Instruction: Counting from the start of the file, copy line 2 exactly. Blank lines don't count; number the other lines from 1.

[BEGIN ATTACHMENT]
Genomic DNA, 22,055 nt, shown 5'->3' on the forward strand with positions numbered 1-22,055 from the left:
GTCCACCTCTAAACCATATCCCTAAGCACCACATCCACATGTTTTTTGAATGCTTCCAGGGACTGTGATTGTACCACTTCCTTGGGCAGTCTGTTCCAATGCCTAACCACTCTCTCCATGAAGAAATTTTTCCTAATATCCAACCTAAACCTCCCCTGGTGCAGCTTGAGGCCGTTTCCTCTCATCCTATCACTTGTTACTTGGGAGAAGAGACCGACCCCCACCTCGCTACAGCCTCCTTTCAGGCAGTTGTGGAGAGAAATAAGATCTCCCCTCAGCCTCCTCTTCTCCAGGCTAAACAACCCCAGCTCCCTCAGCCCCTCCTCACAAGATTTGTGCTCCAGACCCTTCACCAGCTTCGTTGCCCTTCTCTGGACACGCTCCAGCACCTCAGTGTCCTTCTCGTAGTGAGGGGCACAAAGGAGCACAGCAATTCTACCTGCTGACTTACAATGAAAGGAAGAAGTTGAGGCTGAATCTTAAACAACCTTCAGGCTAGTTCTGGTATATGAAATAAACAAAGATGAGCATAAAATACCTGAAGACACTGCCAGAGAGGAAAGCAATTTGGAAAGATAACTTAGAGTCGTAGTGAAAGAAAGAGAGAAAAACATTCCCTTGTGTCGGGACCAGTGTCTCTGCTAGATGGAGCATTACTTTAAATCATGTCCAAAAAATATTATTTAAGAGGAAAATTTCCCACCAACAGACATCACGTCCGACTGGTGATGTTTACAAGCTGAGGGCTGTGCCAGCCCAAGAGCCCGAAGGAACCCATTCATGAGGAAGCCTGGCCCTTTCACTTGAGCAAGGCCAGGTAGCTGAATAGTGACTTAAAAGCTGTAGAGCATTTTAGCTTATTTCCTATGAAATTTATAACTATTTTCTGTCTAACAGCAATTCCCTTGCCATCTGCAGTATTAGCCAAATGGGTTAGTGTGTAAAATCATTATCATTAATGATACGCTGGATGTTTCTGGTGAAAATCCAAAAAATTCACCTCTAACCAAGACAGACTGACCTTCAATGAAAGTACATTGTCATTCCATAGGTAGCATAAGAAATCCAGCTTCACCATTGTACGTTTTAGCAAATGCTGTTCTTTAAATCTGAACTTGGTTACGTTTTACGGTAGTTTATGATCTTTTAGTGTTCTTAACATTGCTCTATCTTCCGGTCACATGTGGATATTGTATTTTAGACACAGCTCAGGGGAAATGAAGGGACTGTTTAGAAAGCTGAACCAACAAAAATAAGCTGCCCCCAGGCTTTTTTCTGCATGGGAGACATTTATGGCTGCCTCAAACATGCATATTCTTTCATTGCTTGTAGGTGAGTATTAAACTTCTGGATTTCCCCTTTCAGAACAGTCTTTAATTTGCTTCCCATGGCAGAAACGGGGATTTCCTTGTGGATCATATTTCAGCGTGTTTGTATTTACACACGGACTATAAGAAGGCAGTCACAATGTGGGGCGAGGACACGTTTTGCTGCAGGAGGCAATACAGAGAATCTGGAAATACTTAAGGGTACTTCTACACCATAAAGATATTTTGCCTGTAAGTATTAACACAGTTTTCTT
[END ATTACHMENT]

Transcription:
GTCCACCTCTAAACCATATCCCTAAGCACCACATCCACATGTTTTTTGAATGCTTCCAGGGACTGTGATTGTACCACTTCCTTGGGCAGTCTGTTCCAATGCCTAACCACTCTCTCCATGAAGAAATTTTTCCTAATATCCAACCTAAACCTCCCCTGGTGCAGCTTGAGGCCGTTTCCTCTCATCCTATCACTTGTTACTTGGGAGAAGAGACCGACCCCCACCTCGCTACAGCCTCCTTTCAGGCAGTTGTGGAGAGAAATAAGATCTCCCCTCAGCCTCCTCTTCTCCAGGCTAAACAACCCCAGCTCCCTCAGCCCCTCCTCACAAGATTTGTGCTCCAGACCCTTCACCAGCTTCGTTGCCCTTCTCTGGACACGCTCCAGCACCTCAGTGTCCTTCTCGTAGTGAGGGGCACAAAGGAGCACAGCAATTCTACCTGCTGACTTACAATGAAAGGAAGAAGTTGAGGCTGAATCTTAAACAACCTTCAGGCTAGTTCTGGTATATGAAATAAACAAAGATGAGCATAAAATACCTGAAGACACTGCCAGAGAGGAAAGCAATTTGGAAAGATAACTTAGAGTCGTAGTGAAAGAAAGAGAGAAAAACATTCCCTTGTGTCGGGACCAGTGTCTCTGCTAGATGGAGCATTACTTTAAATCATGTCCAAAAAATATTATTTAAGAGGAAAATTTCCCACCAACAGACATCACGTCCGACTGGTGATGTTTACAAGCTGAGGGCTGTGCCAGCCCAAGAGCCCGAAGGAACCCATTCATGAGGAAGCCTGGCCCTTTCACTTGAGCAAGGCCAGGTAGCTGAATAGTGACTTAAAAGCTGTAGAGCATTTTAGCTTATTTCCTATGAAATTTATAACTATTTTCTGTCTAACAGCAATTCCCTTGCCATCTGCAGTATTAGCCAAATGGGTTAGTGTGTAAAATCATTATCATTAATGATACGCTGGATGTTTCTGGTGAAAATCCAAAAAATTCACCTCTAACCAAGACAGACTGACCTTCAATGAAAGTACATTGTCATTCCATAGGTAGCATAAGAAATCCAGCTTCACCATTGTACGTTTTAGCAAATGCTGTTCTTTAAATCTGAACTTGGTTACGTTTTACGGTAGTTTATGATCTTTTAGTGTTCTTAACATTGCTCTATCTTCCGGTCACATGTGGATATTGTATTTTAGACACAGCTCAGGGGAAATGAAGGGACTGTTTAGAAAGCTGAACCAACAAAAATAAGCTGCCCCCAGGCTTTTTTCTGCATGGGAGACATTTATGGCTGCCTCAAACATGCATATTCTTTCATTGCTTGTAGGTGAGTATTAAACTTCTGGATTTCCCCTTTCAGAACAGTCTTTAATTTGCTTCCCATGGCAGAAACGGGGATTTCCTTGTGGATCATATTTCAGCGTGTTTGTATTTACACACGGACTATAAGAAGGCAGTCACAATGTGGGGCGAGGACACGTTTTGCTGCAGGAGGCAATACAGAGAATCTGGAAATACTTAAGGGTACTTCTACACCATAAAGATATTTTGCCTGTAAGTATTAACACAGTTTTCTT